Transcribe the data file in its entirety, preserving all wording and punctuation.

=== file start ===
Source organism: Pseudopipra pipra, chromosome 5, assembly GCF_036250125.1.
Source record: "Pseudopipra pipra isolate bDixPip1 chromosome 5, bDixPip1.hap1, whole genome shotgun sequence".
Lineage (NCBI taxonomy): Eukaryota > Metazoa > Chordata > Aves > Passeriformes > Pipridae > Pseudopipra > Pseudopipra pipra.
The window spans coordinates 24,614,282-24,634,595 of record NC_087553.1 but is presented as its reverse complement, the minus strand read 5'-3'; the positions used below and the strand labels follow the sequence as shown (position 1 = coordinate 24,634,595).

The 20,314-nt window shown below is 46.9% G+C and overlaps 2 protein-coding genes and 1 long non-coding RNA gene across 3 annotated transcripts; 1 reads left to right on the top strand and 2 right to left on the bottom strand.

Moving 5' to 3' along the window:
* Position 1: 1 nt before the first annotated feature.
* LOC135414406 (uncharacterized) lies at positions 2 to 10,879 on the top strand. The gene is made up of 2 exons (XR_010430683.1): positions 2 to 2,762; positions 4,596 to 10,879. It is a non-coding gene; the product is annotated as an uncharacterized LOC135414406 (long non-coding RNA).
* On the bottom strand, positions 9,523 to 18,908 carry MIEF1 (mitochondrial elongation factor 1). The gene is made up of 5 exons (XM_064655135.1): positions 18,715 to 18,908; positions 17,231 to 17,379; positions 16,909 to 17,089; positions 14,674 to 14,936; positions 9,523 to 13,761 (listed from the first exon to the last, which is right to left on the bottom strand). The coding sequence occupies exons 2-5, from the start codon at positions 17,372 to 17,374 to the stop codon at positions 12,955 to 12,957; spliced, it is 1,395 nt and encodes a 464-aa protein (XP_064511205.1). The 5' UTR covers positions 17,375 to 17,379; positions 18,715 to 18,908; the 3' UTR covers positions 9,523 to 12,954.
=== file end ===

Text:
Source organism: Pseudopipra pipra, chromosome 5, assembly GCF_036250125.1.
Source record: "Pseudopipra pipra isolate bDixPip1 chromosome 5, bDixPip1.hap1, whole genome shotgun sequence".
Lineage (NCBI taxonomy): Eukaryota > Metazoa > Chordata > Aves > Passeriformes > Pipridae > Pseudopipra > Pseudopipra pipra.
The window spans coordinates 24,614,282-24,634,595 of record NC_087553.1 but is presented as its reverse complement, the minus strand read 5'-3'; the positions used below and the strand labels follow the sequence as shown (position 1 = coordinate 24,634,595).

The 20,314-nt window shown below is 46.9% G+C and overlaps 2 protein-coding genes and 1 long non-coding RNA gene across 3 annotated transcripts; 1 reads left to right on the top strand and 2 right to left on the bottom strand.

Moving 5' to 3' along the window:
* Position 1: 1 nt before the first annotated feature.
* LOC135414406 (uncharacterized) lies at positions 2 to 10,879 on the top strand. The gene is made up of 2 exons (XR_010430683.1): positions 2 to 2,762; positions 4,596 to 10,879. It is a non-coding gene; the product is annotated as an uncharacterized LOC135414406 (long non-coding RNA).
* On the bottom strand, positions 9,523 to 18,908 carry MIEF1 (mitochondrial elongation factor 1). The gene is made up of 5 exons (XM_064655135.1): positions 18,715 to 18,908; positions 17,231 to 17,379; positions 16,909 to 17,089; positions 14,674 to 14,936; positions 9,523 to 13,761 (listed from the first exon to the last, which is right to left on the bottom strand). The coding sequence occupies exons 2-5, from the start codon at positions 17,372 to 17,374 to the stop codon at positions 12,955 to 12,957; spliced, it is 1,395 nt and encodes a 464-aa protein (XP_064511205.1). The 5' UTR covers positions 17,375 to 17,379; positions 18,715 to 18,908; the 3' UTR covers positions 9,523 to 12,954.